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Horsetail Falls walk now open

15/11/2017

Visitors to the West Coast are in for some spectacular views on the new Horsetail Falls walk near Queenstown.More

Bruny Island Neck lookout re-opens

10/11/2017

The walkways and lookout at the Bruny Island Neck will re-open to the public today, following the completion of a new, larger car park that will provide improved access to the popular lookout.More

Maintaining vigilance with campfires

03/11/2017

Parks and Wildlife Service staff have thanked the many campers who have heeded the restrictions placed on campfires and pot fires, but ask that park and reserve visitors continue to take care while the fire risk remains high in certain areas of the State.More

Scrubtit, Acanthornis magnus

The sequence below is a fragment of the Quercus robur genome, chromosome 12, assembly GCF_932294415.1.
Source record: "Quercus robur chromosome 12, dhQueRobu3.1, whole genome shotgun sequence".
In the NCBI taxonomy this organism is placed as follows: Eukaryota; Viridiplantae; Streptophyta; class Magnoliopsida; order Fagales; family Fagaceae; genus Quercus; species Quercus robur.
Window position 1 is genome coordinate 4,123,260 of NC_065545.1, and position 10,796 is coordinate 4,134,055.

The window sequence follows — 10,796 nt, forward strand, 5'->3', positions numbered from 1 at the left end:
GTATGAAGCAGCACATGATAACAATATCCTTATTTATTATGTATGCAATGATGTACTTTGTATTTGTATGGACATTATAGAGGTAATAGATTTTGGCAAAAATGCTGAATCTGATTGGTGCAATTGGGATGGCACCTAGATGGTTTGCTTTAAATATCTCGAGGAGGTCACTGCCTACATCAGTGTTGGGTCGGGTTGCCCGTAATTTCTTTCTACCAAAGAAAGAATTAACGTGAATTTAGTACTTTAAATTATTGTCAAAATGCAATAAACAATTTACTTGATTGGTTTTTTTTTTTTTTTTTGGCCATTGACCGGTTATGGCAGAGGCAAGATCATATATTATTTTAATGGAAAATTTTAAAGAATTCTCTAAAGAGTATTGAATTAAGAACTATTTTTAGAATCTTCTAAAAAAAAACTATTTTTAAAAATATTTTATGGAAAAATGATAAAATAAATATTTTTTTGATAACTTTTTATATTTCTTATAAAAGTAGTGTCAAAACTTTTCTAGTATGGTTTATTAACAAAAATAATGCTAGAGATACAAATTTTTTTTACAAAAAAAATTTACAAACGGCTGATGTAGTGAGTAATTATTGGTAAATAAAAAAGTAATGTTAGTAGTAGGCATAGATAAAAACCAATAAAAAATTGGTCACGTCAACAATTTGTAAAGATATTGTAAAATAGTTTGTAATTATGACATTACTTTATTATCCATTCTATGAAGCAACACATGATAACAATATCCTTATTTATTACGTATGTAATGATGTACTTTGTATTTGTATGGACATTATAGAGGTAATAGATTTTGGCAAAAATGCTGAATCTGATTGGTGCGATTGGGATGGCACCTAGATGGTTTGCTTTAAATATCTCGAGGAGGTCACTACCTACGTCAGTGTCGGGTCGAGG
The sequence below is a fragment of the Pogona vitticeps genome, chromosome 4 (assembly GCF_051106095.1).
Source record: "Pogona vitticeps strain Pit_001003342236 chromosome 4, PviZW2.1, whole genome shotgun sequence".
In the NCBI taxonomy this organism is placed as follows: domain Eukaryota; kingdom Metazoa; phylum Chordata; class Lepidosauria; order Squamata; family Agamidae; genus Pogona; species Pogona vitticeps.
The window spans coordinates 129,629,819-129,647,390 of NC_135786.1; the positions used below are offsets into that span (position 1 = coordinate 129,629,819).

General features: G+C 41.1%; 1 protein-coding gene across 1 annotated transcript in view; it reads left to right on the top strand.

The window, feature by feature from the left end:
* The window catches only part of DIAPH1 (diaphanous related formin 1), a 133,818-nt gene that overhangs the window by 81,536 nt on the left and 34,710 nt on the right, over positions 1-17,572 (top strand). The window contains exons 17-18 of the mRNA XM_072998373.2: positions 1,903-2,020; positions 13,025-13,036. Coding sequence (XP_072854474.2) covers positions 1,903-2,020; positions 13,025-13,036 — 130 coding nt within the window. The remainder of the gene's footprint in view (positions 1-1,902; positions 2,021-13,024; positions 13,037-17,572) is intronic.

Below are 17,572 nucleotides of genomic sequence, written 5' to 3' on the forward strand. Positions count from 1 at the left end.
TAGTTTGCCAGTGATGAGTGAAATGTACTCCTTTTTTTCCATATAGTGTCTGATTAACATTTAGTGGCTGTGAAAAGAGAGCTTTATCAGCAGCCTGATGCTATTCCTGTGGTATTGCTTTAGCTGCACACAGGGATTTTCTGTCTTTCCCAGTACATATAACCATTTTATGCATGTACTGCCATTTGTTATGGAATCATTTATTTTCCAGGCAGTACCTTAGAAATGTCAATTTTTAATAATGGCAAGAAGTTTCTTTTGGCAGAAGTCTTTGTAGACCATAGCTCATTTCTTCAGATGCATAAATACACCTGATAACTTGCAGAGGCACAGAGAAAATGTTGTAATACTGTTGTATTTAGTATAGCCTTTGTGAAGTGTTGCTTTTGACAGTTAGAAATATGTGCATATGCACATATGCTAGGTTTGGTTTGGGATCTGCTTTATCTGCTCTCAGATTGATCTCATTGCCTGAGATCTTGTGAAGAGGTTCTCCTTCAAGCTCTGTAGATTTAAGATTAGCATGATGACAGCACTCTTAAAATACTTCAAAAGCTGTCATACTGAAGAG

ScrubtitScrubtit (Photograph by Dave Watts)

Although common, the endemic Scrubtit is often difficult to see due to its secretive nature, and can be easily confused with the Tasmanian Thornbill or Tasmanian Scrubwren.

Description

Up to 120mm long, the Scrubtit has a light cream coloured throat, breast and belly and a brown head, and a brown eye with  a black centre and white eye ring which assists in distinguishing the species.

Habitat

The Scrubtit occurs within the dense undergrowth in rainforest and wet eucalypt forest, particularly dense gullies.

Diet

The Scrubtit forages individually, in pairs or in small family groups near the ground, taking insects and other invertebrates among bark, litter and foliage. The species will associate with mixed-species feeding flocks.

Breeding

It breeds from September to December, laying 3 white lightly spotted eggs in a woven, domed nest with a side entrance, usually placed 1-3 metres above the ground.

Distribution Map courtesy Natural Values Atlas, data from theLIST
© 2010 State of Tasmania

Call

The species is often silent but the call is a quiet, double chirp or warble.

Distribution

This uncommon bird is found in suitable habitat throughout Tasmania, except Flinders Island.